Police pushed bystanders from the blockade as dozens of officers moved in. Dame Emma left the protest but told activists she was sorry she had to go. She said it was the police’s decision to expend manpower at a non-violent protest.
She added: ‘If they choose to close down a non-violent protest by using their police… that’s their decision. If that causes difficulties then that’s their problem and their decision.’
Actress Emma Thompson (left) joins Extinction Rebellion demonstrators at Oxford Circus in London this morning
Dame Emma laughs with demonstrators at Oxford Circus as youth members of the group hold a so-called ‘Day of Love’ today
Dame Emma points to a ‘There is No Planet B’ label on a £91.50 Vera Pelle leather backpack as she appears in London today
Police surrounded the boat in two circles later on as one officer told bystanders that there was an ordinance to clear the area
Dame Emma joins the Extinction Rebellion protest at Oxford Circus as she speaks from on board the pink boat today
Dame Emma speaks from the deck of the pink boat today as the Extinction Rebellion demonstration in Oxford Circus
Dame Emma ascended the ladder to the deck of the pink boat parked at Oxford Circus today to cheers from the crowd
Dame Emma said at Oxford Circus today that she had come to support the movement and had been greatly inspired by it
Dame Emma is interviewed for television as she stands among demonstrators at Oxford Circus in London this morning
Police then began carrying and leading activists away from the protest in Oxford Circus. One woman was carried out the cordons by four officers and a man led away by two more. Specialist officers entered the ring of police.
Officers wearing hi-vis jackets with protester removal team written on them were within the cordon. There were also officers wearing harnesses and carrying boxes of equipment and protective visors.
Officers grabbed people trying to break through the police ring and pushed them back.
Yesterday, dressed in black dungarees and wearing a green sticker bearing the Extinction Rebellion logo on her chest, she said at Marble Arch: ‘I was not here on April 15 because I was with my husband because I was 60.’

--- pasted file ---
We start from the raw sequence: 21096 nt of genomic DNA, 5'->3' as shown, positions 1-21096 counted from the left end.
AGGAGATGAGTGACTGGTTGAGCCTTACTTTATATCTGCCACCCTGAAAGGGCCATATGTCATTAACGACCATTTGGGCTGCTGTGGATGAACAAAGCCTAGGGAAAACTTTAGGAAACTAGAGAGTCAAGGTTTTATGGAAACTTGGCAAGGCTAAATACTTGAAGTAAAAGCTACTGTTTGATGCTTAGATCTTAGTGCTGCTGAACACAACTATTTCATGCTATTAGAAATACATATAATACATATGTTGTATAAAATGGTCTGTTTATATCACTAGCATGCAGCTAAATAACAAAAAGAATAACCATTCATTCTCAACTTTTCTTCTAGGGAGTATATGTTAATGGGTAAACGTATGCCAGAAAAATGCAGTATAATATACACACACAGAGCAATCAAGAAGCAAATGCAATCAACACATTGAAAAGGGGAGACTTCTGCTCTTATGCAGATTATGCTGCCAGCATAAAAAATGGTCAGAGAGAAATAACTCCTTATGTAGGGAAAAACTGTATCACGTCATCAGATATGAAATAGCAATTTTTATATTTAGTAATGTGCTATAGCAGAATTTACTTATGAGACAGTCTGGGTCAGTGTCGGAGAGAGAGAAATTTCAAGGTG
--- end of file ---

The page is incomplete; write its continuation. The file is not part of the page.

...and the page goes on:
The Oscar and Bafta-winning actress added: ‘I am so proud and thrilled to be part of Extinction Rebellion, a new movement that has come up behind all the old ones that I’ve been part of since I was 16 years old.
Dame Emma told the protesters at Oxford Circus in London this morning: ‘We are here in this little island of sanity’
Dame Emma said her generation and politicians had failed young people as she encouraged the protesters in London today
Dame Emma said today: ‘This is the most pressing and urgent problem of our time, in the history of the human race’
Dame Emma speaks from the boat today before she climbed down and started talking to the activists glued to its frame
When asked whether protesters were having too much fun, Dame Emma said today that protesters should have a sense of joy
Dame Emma hugs a man at Oxford Circus as she joins Extinction Rebellion demonstrators for the protest in London today
‘A movement that’s telling it like it is and saying to government ‘look, there’s no more time. You can’t lie and you can’t stall any longer’. And we will occupy until you take action because that is the only way we are going to save our planet.
‘It’s hard, it’s inconvenient sometimes but it’s much more inconvenient to leave a planet that’s so completely destroyed that our grandchildren will be up against things that we cannot even imagine.’
Her spokesman said: ‘She had to fly home at any rate, it was just earlier than she thought she could have. At the moment, that is our only available and practical means of trans-global travel.’
Earlier, this morning a group of activists, most of them under 17, had staged a brief demonstration on roads near Heathrow Airport.
Standing close to a tunnel which leads to terminals two and three, they unfurled a black banner with the message: ‘Are we the last generation?’
A young girl takes a selfie with Dame Emma during the Extinction Rebellion demonstrations at Oxford Circus today
Dame Emma said in London today: ‘I feel massively inspired by this young generation and want to stand next to them’
Dame Emma joins the Extinction Rebellion demonstrators at Oxford Circus today, after jetting into London on Wednesday
Dame Emma said today that the protest is partly about ‘celebrating the passion and inspiring energy of this young generation’
Dame Emma spoke after more than 570 protesters were arrested as activists continue to ignore orders to leave roadblocks
Several police officers watched over group before an XR spokesman announced before midday there were no further plans to cause disruption at the airport.
All roads remained open during the demonstration, which is part of a two-week campaign that began in central London on Monday. Heathrow previously said it was ‘working with authorities’ to remain business as usual.
Waterloo Bridge has now been blocked by demonstrators for five days despite the Metropolitan Police making more than 570 arrests.
Ten people had been charged by the force by Thursday night and three others arrested by British Transport Police were remanded in custody after they appeared in court accused of obstructing trains at Canary Wharf.